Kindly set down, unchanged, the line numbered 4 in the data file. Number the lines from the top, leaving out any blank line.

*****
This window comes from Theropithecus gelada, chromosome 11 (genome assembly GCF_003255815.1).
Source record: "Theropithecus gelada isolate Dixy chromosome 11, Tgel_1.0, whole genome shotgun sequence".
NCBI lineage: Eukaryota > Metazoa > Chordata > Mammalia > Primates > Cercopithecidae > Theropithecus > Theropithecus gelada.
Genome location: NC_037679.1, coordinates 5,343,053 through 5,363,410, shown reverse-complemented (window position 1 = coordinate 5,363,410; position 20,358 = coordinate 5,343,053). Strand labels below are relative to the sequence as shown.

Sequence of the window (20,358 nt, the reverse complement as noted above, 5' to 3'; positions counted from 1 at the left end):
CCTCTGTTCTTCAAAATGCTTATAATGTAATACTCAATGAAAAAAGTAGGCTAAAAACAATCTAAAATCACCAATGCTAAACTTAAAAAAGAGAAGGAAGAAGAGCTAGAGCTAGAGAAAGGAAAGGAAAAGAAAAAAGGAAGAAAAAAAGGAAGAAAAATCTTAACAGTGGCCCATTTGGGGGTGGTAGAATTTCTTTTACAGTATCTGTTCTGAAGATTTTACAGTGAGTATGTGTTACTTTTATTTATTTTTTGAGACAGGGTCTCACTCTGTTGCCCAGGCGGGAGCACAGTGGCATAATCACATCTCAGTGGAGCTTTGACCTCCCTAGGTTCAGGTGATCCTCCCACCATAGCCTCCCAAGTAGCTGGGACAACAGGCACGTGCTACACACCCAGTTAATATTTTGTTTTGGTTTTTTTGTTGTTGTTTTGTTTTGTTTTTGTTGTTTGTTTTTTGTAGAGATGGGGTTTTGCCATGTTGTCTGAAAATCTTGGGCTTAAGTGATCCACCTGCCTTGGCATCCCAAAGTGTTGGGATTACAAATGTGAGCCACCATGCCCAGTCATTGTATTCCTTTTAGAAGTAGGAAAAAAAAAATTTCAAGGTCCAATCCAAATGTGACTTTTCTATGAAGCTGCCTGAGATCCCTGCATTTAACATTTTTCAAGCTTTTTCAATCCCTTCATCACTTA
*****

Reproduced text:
Genome location: NC_037679.1, coordinates 5,343,053 through 5,363,410, shown reverse-complemented (window position 1 = coordinate 5,363,410; position 20,358 = coordinate 5,343,053). Strand labels below are relative to the sequence as shown.